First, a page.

With 8 weeks to go until the United Kingdom’s withdrawal from the European Union on 31 October 2019, the Commission has today – in its 6th Brexit preparedness Communication – reiterated its call on all stakeholders in the EU27 to prepare for a ‘no-deal’ scenario. In light of the continued uncertainty in the United Kingdom regarding the ratification of the Withdrawal Agreement – as agreed with the UK government in November 2018 – and the overall domestic political situation, a ‘no-deal’ scenario on 1 November 2019, remains a possible, although undesirable, outcome.
It is in this spirit that the European Commission has today published a detailed checklist to help those businesses that trade with the UK to make final preparations. In order to minimise disruption to trade, all parties involved in supply chains with the UK – regardless of where they are based – should be aware of their responsibilities and the necessary formalities in cross-border trade. This builds on previous Communications and 100 stakeholder notices, which cover a broad range of sectors.
In addition to this, the Commission has proposed to the European Parliament and the Council to make targeted technical adjustments to the duration of the EU’s ‘no-deal’ contingency measures in the area of transport. The Commission has also proposed to mirror, for the year 2020, the existing 2019 contingency arrangements for the fisheries sector and for the UK’s potential participation in the EU budget for 2020. These measures are necessary given the decision to extend the Article 50 period to 31 October 2019.
Technical adjustment of specific contingency measures to take account of the UK’s withdrawal date of 31 October 2019
On 11 April 2019, the European Council (Article 50) extended the Article 50 period to 31 October 2019. This was done at the request of, and in agreement with, the United Kingdom.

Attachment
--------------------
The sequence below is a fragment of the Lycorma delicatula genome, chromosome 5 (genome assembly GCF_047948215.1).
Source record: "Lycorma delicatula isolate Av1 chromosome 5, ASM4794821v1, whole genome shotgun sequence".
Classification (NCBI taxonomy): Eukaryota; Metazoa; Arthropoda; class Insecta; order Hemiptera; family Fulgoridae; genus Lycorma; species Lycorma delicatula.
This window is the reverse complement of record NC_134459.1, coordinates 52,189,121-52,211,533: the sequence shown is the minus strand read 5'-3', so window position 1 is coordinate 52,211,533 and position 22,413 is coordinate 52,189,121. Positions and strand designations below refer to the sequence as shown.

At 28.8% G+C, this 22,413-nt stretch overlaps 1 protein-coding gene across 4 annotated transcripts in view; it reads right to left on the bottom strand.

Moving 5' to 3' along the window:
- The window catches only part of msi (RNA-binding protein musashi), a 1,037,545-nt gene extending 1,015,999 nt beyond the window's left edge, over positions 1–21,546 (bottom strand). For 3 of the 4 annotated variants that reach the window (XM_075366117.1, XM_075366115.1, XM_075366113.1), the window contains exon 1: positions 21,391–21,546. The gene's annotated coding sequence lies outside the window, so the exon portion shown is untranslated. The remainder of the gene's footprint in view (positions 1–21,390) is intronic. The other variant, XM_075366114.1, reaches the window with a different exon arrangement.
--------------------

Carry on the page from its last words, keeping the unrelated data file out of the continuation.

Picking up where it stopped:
In light of this extension, the Commission has screened all the EU’s preparedness and contingency measures to ensure that they are still fit for purpose. The Commission has concluded that these measures continue to meet their objectives and therefore there was no need to amend any of them on substance. However, the Commission has today proposed to make some technical adjustments to specific contingency measures in order to take account of the new Article 50 timeline.
Providing EU financial support to those most affected by a ‘no-deal’ Brexit
The Commission announced in its fourth Brexit Preparedness Communication of 10 April 2019 that technical and financial assistance from the EU can be made available in certain areas to support those most affect by a ‘no-deal’ scenario.
The Commission and Ireland continue working together, in the context of the unique situation on the island of Ireland and their twin objectives of protecting the integrity of the internal market while avoiding a hard border, to identify arrangements both for contingency solutions for the immediate aftermath of a withdrawal without an agreement and for a more stable solution for the period thereafter. The backstop provided for by the Withdrawal Agreement is the only solution identified that safeguards the Good Friday Agreement, ensures compliance with international law obligations and preserves the integrity of the internal market.
Preparing for a ‘no-deal’ scenario
In a ‘no-deal’ scenario, the UK will become a third country without any transitional arrangements. All EU primary and secondary law will cease to apply to the UK from that moment onwards. There will be no transition period, as provided for in the Withdrawal Agreement. This will obviously cause significant disruption for citizens and businesses and would have a serious negative economic impact, which would be proportionally much greater in the United Kingdom than in the EU27 Member States.
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